@INC and source filters and also added a new feature at the same time.

   Paul Johnson read about the "is_list_assignment" speedup patch from
   Andy Lester, and pointed the porters to a two year old thread on a
   similar issue.

   Nick Ing-Simmons followed up on the issue of leaking file handles in
   XS code.

   Jan Dubois removed some cruft from

   Jarkko Hietaniemi tried a patch to regcomp.c to see if it would
   silence an error from Coverity. It didn't. This led Jarkko to conclude
   that if Coverity was too clever, or too stupid, to figure out what was
   really happening, then maybe it's Red-flag-for-Refactoring time.

     It would help us, frail humans

   He then nailed another leak that Coverity found in doop.c.

   Nicholas Clark saw that Coverity dislikes "PerlIO_findFILE". The logic
   seems a bit tortuous, so maybe that's not so surprising,

   Nicholas looked at the last two unreviewed Coverity issues, in
   regexec.c and wondered whether Coverity was getting confused. Dave
   Mitchell explained that both issues were false positives.

   Alex Waugh provided the required information to support compiling perl
   on RISC OS.

   Andy Lester posted a short script to prune Jarkko's "cpd" output, to
   show more clearly where Cut-And-Paste code was happening in areas that
   interested him.

   Yitzchak Scott-Thoennes fixed building perl on "Cygwin".

   Joshua Juran uploaded an experimental release of Lamp on SourceForge.

     Lamp Ain't Mac POSIX

   Andy Lester refactored the excessive use of "PM_GETRE()" in pp_ctl.c.

   Jan Dubois and Steve Hay coordinated the ActiveState changes to
   win32/Makefile in "blead", clearing up an issue concerning 64-bit
   environments at the same time

   Nicholas Clark explained what he understood Larry's MAD patch to be

   The UTF-8 caching code that Nicholas Clark worked on a few months back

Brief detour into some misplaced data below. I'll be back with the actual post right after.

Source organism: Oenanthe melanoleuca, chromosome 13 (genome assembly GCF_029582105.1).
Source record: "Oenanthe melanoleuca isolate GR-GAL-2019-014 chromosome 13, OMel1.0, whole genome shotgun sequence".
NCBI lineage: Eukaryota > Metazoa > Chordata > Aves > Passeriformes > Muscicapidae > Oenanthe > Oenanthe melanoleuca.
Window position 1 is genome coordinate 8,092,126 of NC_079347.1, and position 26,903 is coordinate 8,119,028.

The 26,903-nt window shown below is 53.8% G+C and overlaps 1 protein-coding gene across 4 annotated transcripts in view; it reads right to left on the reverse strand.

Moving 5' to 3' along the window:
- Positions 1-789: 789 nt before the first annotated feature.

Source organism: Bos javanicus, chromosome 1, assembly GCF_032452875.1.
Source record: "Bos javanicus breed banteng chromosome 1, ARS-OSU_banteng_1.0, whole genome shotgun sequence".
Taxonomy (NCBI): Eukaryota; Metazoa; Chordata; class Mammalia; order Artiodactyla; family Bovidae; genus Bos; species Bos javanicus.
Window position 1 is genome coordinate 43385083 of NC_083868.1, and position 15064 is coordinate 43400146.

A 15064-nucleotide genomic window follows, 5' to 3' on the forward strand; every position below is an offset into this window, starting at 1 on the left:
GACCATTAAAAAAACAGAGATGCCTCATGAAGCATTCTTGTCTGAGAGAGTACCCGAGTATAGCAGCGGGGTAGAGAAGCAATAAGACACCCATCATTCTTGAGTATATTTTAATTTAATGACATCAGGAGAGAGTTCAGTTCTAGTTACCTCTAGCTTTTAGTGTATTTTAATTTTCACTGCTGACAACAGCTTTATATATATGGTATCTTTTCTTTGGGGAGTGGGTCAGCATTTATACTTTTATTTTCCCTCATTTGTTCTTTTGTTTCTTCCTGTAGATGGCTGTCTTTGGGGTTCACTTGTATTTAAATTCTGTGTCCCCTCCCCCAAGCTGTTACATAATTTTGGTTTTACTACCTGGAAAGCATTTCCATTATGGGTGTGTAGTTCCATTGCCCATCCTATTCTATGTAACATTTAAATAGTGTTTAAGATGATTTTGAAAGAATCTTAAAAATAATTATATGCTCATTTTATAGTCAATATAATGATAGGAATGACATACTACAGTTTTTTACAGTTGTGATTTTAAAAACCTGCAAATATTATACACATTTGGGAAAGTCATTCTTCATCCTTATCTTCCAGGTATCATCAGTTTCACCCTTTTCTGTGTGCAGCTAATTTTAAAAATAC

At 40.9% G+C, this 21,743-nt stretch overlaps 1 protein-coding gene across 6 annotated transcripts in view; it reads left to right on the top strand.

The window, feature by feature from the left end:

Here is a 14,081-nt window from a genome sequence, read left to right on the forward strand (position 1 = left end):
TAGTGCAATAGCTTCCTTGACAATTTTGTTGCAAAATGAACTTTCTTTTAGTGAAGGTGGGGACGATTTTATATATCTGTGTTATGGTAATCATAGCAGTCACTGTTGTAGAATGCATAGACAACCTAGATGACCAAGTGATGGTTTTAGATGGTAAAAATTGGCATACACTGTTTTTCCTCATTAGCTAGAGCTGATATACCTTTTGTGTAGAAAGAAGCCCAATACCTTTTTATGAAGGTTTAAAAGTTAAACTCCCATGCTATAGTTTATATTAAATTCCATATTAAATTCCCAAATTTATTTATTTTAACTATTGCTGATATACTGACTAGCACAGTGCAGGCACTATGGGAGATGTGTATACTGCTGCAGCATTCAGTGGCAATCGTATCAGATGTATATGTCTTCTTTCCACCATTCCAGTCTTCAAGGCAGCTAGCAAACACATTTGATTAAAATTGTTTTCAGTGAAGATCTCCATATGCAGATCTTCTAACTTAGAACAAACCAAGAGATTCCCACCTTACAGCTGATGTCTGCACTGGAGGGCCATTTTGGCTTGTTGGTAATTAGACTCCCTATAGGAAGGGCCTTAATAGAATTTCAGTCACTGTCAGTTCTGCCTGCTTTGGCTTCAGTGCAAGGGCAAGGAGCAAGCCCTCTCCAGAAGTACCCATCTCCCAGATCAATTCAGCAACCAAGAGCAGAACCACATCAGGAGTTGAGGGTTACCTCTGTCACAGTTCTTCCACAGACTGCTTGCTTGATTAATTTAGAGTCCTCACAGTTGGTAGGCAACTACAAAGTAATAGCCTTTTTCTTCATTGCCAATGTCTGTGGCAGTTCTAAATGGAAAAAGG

wound up being exposed on the command-line via the "-Ca" switch.

     Unless someone has a better idea

   Nicholas Clark unearthed what is in hindsight a blindingly obvious
   memory leak on unthreaded builds between "Perl_newCONSTSUB" and

     Nobody else knew what to do about it, either.

   Andy Lester thought that "GvUNIQUE()" and its ilk could be removed
   from the source. Rafael commented that the macros had to remain, since
   at least "Data::Alias" on CPAN refer to them.

   Ashish Agarwal was having problems with weird characters displayed in
   the debugger. Joe McGuire thought it was probably one of the thirteen
   so-called variant characters in EBCDIC.

     \ [ ] { } ^ ~ ! # | $ @ `

   Andy Lester cleaned up regexec.c following on from the recent changes.

   Rick Delaney had discovered that lost their compile-time
   benefit, dating back to when pseudo-hashes were removed from "blead".

   Ken Williams asked for advice on some proposed "File::Spec" changes
   for VMS, John E. Malmberg supplied what information he could. Ken
   lamented how difficult it was to test VMS code if you didn't have
   access to a VMS box.

   Joshua ben Jore thought that the terribly cryptic
   "select((select(OUTPUT_HANDLE), $| = 1)[0])" idiom should be banished
   from the documentation. Rafael bowed to reason.

     Just because you can

The previous summary

   The cynics scoffed at the effort expended to clear the Coverity
   issues, and Rafael pointed out that "state" variables are almost but
   not quite yet in "blead".

About this summary

   This summary was written by David Landgren.

   If you want a bookmarklet approach to viewing bugs and change reports,
   there are a couple of bookmarklets that you might find useful on my
   page of Perl stuff:

   Weekly summaries are published on and posted on a
   mailing list, (subscription: The
   archive is at Corrections
   and comments are welcome.

   If you found this summary useful or enjoyable, please consider